Not all people were meant to work together. At some time or another, we have all had a business relationship where we question how much value we can actually provide a specific client. You will always have those ‘Problem Children’ among your book of business, the types of clients that are nevercontent with you efforts. In fact, I guarantee that most people have one or two specific clients that just came to mind. The ones that demand all of your attention, hinder your productivity, and diminish your enthusiasm. They steal the best of you, making it impossible for you to serve the rest of your clients properly.
It’s time to FIRE them!
Most people have read the story about Southwest Airline’s CEO, Herb Kelleher. Herb received a very mean letter from a woman who complained about Southwest’s lack of professionalism on a particular flight. The majority of airlines would have grovelled for this client, apologizing and even offering compensation or free flights. However, in this case the Southwest Airlines CEO took a different approach. He wrote a very succinct response, essentially firing this person from being a client. It simply read “We’ll miss you!”
This particular method of handling a difficult client makes many of us uncomfortable. The thought of being so direct make all of us feel uneasy. Also, it’s hard to imagine turning away business! Who says ‘No’ to a paying client?
In the large scheme of things, maybe turning away the wrong client allows the us to serve our best clients more enthusiastically? Maybe we should take this as lesson and begin releasing the ‘wrong’ clients.
Have you ever fired a client?
I have had to part ways with several clients over the years. It’s not an enjoyable activity. They push you to the point where you get overwhelmed and think, ‘I shouldn’t have to deal with this’ and in reality, you don’t!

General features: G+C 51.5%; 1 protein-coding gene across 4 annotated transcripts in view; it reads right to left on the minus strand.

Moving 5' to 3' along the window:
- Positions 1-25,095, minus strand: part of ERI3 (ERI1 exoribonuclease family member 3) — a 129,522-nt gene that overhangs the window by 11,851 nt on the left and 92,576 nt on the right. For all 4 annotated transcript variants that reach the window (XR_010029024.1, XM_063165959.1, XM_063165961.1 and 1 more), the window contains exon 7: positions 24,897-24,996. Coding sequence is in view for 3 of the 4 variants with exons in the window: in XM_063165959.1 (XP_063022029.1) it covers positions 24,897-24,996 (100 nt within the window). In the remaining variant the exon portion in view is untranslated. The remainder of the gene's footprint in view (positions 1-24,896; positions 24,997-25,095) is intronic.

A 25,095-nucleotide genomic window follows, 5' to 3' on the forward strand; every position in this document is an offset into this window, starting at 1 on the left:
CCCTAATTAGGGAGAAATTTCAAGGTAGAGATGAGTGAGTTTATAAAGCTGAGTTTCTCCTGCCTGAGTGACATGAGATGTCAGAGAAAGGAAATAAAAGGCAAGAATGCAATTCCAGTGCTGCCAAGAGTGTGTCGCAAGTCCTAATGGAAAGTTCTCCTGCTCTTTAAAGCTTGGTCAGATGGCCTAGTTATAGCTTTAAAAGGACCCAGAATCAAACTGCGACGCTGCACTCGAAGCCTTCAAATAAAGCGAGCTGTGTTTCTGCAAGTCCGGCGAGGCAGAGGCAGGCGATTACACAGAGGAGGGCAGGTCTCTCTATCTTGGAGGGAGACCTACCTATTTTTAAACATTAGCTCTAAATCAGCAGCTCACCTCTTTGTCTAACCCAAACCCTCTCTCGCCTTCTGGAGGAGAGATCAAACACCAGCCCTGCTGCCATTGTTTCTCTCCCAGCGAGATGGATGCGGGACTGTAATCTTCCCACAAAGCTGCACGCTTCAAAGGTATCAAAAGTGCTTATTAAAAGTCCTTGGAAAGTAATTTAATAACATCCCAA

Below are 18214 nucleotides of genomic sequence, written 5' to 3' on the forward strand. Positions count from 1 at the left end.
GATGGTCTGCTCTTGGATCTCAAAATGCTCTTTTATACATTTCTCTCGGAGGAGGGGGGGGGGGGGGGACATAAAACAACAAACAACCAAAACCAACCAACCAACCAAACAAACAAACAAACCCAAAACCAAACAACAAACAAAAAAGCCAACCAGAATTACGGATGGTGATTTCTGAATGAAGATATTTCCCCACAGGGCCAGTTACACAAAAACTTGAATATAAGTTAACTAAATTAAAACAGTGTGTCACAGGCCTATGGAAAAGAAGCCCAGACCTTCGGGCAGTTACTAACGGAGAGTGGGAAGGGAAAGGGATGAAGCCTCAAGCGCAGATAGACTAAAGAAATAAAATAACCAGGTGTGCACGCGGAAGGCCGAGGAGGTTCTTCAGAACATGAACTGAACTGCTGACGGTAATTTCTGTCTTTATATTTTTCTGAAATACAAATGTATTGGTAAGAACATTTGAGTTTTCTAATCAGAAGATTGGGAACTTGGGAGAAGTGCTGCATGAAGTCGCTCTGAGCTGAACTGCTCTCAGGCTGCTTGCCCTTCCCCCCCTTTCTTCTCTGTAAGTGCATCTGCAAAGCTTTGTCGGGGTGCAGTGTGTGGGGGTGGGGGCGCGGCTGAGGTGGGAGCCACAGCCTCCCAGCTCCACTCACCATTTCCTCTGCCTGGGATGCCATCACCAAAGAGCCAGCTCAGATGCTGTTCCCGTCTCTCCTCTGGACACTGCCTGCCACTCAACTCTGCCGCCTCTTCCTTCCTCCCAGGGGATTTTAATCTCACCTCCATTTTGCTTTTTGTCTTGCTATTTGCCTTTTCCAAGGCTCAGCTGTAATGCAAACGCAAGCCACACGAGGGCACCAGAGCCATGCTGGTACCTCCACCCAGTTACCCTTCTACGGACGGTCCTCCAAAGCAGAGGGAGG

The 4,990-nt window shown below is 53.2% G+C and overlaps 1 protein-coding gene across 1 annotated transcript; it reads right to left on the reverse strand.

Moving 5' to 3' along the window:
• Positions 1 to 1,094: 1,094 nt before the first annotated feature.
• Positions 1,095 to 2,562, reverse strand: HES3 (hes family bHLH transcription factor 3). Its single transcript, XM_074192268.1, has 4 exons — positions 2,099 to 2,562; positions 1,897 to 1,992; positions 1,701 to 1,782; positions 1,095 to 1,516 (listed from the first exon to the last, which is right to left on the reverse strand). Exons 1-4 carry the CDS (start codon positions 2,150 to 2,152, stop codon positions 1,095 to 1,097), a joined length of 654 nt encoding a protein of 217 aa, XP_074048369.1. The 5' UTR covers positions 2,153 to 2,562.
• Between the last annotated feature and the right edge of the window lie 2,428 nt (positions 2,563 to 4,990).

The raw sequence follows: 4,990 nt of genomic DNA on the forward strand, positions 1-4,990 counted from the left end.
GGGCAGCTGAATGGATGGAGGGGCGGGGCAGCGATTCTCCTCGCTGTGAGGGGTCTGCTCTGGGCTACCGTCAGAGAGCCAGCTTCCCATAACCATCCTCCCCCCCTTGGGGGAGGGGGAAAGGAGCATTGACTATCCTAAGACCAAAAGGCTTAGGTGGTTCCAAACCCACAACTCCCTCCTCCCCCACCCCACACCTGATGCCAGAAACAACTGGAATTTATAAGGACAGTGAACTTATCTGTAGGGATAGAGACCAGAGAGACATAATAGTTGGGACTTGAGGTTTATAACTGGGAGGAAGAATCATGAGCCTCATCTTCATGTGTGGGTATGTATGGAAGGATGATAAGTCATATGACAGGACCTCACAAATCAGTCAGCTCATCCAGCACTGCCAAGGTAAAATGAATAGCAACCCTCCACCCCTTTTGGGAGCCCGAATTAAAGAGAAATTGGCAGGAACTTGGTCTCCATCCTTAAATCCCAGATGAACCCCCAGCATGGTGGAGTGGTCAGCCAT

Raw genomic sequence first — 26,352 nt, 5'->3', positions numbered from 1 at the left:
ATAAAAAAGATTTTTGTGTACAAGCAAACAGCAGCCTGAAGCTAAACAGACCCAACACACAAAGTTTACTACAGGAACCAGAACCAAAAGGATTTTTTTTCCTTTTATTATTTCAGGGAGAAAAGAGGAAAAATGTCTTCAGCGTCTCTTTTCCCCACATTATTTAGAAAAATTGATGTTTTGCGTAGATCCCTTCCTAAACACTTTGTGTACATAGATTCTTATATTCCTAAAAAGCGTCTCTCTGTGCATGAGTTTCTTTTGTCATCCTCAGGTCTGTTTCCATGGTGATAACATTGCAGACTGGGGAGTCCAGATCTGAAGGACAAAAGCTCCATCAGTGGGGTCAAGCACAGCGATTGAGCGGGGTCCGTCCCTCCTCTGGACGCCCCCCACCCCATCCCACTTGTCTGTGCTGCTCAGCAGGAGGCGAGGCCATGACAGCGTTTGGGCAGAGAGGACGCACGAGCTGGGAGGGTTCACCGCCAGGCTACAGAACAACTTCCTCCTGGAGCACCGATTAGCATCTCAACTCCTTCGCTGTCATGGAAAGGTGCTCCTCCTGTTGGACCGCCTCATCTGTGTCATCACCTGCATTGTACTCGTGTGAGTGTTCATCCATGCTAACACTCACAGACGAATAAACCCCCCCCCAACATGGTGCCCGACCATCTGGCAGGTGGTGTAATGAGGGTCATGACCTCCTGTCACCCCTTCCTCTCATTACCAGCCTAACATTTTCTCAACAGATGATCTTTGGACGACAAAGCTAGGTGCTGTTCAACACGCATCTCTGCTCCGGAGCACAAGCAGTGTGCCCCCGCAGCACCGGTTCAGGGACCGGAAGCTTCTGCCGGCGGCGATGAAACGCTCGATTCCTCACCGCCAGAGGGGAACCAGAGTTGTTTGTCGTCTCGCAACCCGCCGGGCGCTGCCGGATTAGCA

So, I fired a client, more specifically I told them we would not be doing business anymore. To say they were upset is a huge understatement, they were furious! They made threats, hurled snide comments, and even told me they would be contacting my management. Luckily I had the full support of my manager and I was able to pull the trigger when I felt it was right.
The doubt creeps in as you walk away from a client. You try to regain your resolve with phrases like: ‘they don’t deserve my time!’, ‘I have bigger fish to fry’ or ‘ they’ll never find someone to handle their account as good as me!’ But truth be told, you feel sad and insecure. How could someone not like me!? What did I do wrong? I tried everything to make them happy, why weren’t they content?
You may think the worst part is the money you are losing, it’s not. The worst part is when you begin questioning why you were unable to serve this client. It’s a very disheartening feeling. You feel quite dejected.
Luckily this feeling passes quickly when you realize how much better you can service the clients you’ve chosen to do business with. When we release our high maintenance, negative clients we are actually doing them a service as well. When it becomes painfully obvious that the client is not satisfied with your work, the best way you can serve them is to provide them with the opportunity to find someone that will be able to help them.
Severing ties with a client is never pleasant, but many times it is necessary. Rip the weeds out of the garden, otherwise they may choke the most fruitful plants you have. Devote your attention to the clients that deserve it! Focus on providing them with the best you have to offer!
Is there a client that you are no longer able to serve? Here’s a piece of advice I learned from Herb…